Night is Short, Walk on Girl (Masaaki, 2017)

I commend the gutsy animation style on display in Night is Short, Walk on Girl. Expression is maximized from stem to stern, with emotions and physical movements taking on eye-popping (and hilarious) modes. Over-exaggerating affect and spatial boundaries works in this context, because this is a film about those awkward in-between years of adolescence and adulthood—between reckless abandon and newfound maturity. When you’re still finding your own place in this world, and the sky’s still the limit, you’re liable to view your surroundings in heightened ways. You’re ready to soar and be your own person, as the titular girl wishes to be during her extraordinarily busy evening. Nothing—not even the most potent of alcohols—can dim her spirit. In contrast, the bespectacled boy who chases after her is riddled with insecurities. Can he win her heart? Can he prove himself to an indifferent universe? Can he matter? He is ready to leave these uncertain years behind, and he knows that he can with this girl by his side. So he persists, no matter the odds or the embarrassing scenarios that plague him (including, but not limited to, a period of time in which he’s forced to walk around without any pants).

I admire the carefree way this film pursues its themes. You can never predict what’s around the corner, whether it be a used book fair or a gigantic hot pot filled with spicy edibles. The music and dialogue is lively; the main characters are heartwarming creations, especially the selfless heroine. I ought to have loved this, but I ended up merely admiring it. It’s difficult to pin down why. I expect part of the reason is that I simply need to watch more anime, which I haven’t done in a long time. Anime has its own unique rhythms that relative outsiders need to get accustomed to. The other reason is that the whole package is rather fussy, zipping through various situations at breakneck speed without affording the viewer a breather. In a way, it’s like the antithesis of a Studio Ghibli feature, which is usually a serene and delicate affair. I suppose I’m biased in preferring serene and delicate affairs. I’m already leery of hyperactive animation franchises like the Lego films, so I was never going to be all in for something that moves from plot point to plot point in the span of mere minutes.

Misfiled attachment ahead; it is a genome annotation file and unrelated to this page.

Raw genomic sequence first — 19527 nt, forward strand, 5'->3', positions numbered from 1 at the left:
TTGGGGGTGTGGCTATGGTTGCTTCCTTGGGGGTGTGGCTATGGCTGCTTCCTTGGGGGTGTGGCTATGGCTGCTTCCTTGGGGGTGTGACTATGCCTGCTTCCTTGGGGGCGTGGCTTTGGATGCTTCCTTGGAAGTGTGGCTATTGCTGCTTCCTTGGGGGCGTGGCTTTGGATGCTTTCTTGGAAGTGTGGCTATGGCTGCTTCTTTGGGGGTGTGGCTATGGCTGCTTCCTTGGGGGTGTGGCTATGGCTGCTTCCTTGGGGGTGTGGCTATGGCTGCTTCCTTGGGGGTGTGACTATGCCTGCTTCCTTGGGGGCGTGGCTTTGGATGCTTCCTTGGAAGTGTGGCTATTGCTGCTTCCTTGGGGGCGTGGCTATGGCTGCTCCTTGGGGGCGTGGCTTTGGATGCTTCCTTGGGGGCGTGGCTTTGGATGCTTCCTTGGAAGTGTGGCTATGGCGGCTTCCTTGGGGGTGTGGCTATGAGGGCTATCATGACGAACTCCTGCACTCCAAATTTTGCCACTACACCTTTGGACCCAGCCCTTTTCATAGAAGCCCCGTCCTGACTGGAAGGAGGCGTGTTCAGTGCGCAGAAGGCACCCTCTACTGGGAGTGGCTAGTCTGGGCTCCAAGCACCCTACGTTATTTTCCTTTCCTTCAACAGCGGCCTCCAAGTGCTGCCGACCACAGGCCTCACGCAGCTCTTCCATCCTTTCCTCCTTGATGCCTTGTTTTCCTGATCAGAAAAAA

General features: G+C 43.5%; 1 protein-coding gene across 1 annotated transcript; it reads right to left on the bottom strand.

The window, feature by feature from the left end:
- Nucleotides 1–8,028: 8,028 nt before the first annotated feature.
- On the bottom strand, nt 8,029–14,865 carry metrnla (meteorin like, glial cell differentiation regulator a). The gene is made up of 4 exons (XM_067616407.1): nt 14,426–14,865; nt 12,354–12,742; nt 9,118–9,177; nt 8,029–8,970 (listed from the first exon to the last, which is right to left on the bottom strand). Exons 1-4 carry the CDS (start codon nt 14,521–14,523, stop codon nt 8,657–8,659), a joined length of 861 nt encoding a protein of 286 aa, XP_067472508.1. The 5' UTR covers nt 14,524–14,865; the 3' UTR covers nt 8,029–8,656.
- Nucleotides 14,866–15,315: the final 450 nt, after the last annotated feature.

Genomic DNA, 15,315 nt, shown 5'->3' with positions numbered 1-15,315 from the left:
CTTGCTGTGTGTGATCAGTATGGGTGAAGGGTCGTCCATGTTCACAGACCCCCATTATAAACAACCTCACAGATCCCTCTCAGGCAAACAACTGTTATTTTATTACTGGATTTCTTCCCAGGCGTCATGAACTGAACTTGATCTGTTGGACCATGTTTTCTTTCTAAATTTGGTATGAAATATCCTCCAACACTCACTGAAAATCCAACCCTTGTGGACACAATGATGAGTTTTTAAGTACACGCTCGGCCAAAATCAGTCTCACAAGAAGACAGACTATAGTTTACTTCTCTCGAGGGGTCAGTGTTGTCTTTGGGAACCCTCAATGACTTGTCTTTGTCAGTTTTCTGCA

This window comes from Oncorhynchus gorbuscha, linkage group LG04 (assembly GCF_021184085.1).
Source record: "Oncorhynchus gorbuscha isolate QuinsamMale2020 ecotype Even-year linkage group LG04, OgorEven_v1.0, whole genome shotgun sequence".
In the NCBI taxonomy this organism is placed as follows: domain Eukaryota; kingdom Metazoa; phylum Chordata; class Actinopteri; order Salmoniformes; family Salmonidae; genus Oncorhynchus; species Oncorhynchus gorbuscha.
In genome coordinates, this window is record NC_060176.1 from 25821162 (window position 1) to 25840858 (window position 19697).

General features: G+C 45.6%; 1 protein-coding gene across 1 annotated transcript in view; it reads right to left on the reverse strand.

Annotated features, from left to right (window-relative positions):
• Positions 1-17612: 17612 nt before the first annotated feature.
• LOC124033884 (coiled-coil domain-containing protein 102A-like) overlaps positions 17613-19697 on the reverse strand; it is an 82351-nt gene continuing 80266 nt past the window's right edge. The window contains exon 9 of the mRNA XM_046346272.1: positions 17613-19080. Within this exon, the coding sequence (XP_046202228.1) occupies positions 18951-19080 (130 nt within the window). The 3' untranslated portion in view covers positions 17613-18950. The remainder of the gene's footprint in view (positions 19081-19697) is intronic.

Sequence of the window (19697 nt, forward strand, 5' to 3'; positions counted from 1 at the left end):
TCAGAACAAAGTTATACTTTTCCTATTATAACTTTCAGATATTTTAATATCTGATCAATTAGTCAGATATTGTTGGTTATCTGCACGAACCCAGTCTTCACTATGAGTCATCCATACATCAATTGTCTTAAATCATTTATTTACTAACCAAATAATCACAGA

Lovers of anime are going to love this, and they have every reason to do so. This one packs a chockful of laughs in many places, and it’s one of the more inventive animated films of the year. Don’t let me stop you from seeking it out, because there’s a good chance you’ll walk away gratified.